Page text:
The Appendices (17:1-21:25) give two stories set in the time of the judges but do discuss the judges. The Philistines ( Hebrew פלשתים plishtim) (see "other uses" below were a people who inhabited the southern coast of Canaan, The stories have no apparent narrative connection to each other, or the remainder of the text.
While the authorship of Judges has traditionally been ascribed to Samuel, the great majority of modern scholars have come to a much more complex conclusion, regarding the work as having hardly any literary unity at all. The narrative of Micah's Idol, recounted in the Book of Judges, concerns the Tribe of Dan, their conquest of Laish, and the sanctuary that was subsequently Samuel ( Hebrew: שְׁמוּאֵל, Standard Šəmuʼel Tiberian Šəmûʼēl) is an important Many suspect the brief Book of Ruth to have originally been part of the Appendices of Judges, owing to its style, linguistic features and the time period in which its contents are set. This article is about the ancient Hebrew religious text For the 20th-century English-language novel see The Book of Ruth (novel The Book of Ruth It is thought that the Book of Ruth became disconnected and misplaced at a later date.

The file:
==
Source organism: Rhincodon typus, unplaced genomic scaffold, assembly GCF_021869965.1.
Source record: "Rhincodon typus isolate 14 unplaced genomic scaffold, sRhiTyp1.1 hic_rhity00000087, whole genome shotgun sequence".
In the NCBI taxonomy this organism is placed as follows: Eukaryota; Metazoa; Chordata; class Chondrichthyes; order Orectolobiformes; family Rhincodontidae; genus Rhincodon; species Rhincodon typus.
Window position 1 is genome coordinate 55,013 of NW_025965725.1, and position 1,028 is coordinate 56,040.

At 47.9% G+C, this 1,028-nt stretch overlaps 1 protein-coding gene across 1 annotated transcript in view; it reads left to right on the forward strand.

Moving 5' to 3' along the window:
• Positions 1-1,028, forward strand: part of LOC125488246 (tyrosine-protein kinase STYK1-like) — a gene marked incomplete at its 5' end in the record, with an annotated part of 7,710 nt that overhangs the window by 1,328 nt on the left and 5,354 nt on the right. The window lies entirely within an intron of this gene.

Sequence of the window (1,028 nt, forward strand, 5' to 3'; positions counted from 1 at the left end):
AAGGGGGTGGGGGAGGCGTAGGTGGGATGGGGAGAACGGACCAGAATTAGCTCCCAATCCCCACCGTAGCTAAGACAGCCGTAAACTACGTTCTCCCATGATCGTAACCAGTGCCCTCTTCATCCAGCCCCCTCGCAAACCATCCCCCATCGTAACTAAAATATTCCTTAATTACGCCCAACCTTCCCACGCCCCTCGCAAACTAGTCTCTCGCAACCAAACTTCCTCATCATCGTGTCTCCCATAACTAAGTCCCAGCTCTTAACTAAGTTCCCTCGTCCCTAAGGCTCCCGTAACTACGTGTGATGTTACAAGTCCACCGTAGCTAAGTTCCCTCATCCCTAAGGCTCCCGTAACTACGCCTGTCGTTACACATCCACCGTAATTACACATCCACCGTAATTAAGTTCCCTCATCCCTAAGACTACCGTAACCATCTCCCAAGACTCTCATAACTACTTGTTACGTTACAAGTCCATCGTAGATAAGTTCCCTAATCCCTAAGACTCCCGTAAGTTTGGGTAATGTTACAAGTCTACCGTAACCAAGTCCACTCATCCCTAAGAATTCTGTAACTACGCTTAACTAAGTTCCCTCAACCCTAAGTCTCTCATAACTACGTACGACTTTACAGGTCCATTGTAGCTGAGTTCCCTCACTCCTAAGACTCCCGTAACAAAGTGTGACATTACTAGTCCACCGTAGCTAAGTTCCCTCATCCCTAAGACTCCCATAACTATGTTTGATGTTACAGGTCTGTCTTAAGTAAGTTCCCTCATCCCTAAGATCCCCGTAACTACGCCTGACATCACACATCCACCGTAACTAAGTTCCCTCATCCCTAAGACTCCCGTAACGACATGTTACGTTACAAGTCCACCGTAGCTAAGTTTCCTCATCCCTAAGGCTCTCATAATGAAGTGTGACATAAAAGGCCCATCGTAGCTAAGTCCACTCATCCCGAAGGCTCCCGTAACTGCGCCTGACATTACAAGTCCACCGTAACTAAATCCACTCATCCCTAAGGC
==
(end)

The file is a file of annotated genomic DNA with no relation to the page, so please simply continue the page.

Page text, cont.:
According to some (but not all) experts in textual analysis known as textual criticism, the majority of Judges was originally part of a continuous work known as the Deuteronomic History stretching from Deuteronomy to 2 Kings, which was later broken up—according to the documentary hypothesis—when the Torah was constructed by its redactor from the early parts of the Deuteronomic History and other writings such as JE and the Priestly source. Textual criticism (or lower criticism) is a branch of Literary criticism that is concerned with the identification and removal of Transcription errors in The Deuteronomist (D is one of the sources of the Torah postulated by the Documentary Hypothesis Deuteronomy (Greek deuteronomion, Δευτερονόμιον "second law" is the fifth book of the Hebrew Bible and of the Old Testament The Books of Kings ( Sefer Melachim, ספר מלכים are a part of Judaism 's Tanakh, the Hebrew Bible. The Torah Redactor (R is according to the Documentary Hypothesis (DH the figure who assembled hypothetical source texts of the Torah &mdashthe Deuteronomist JE is a hypothetical intermediate source text of the Torah postulated by the DH. The Priestly Source (P is posited as the most recent of the four chief sources of the Torah, as postulated by the long-established "standard" Wellhausen (or Graf-Wellhausen It is for this reason that many textual critics also treat 1 Samuel 1:1-7:2, which discusses Eli and Samuel, as having originally been part of the Judges section of the Deuteronomic History narrative.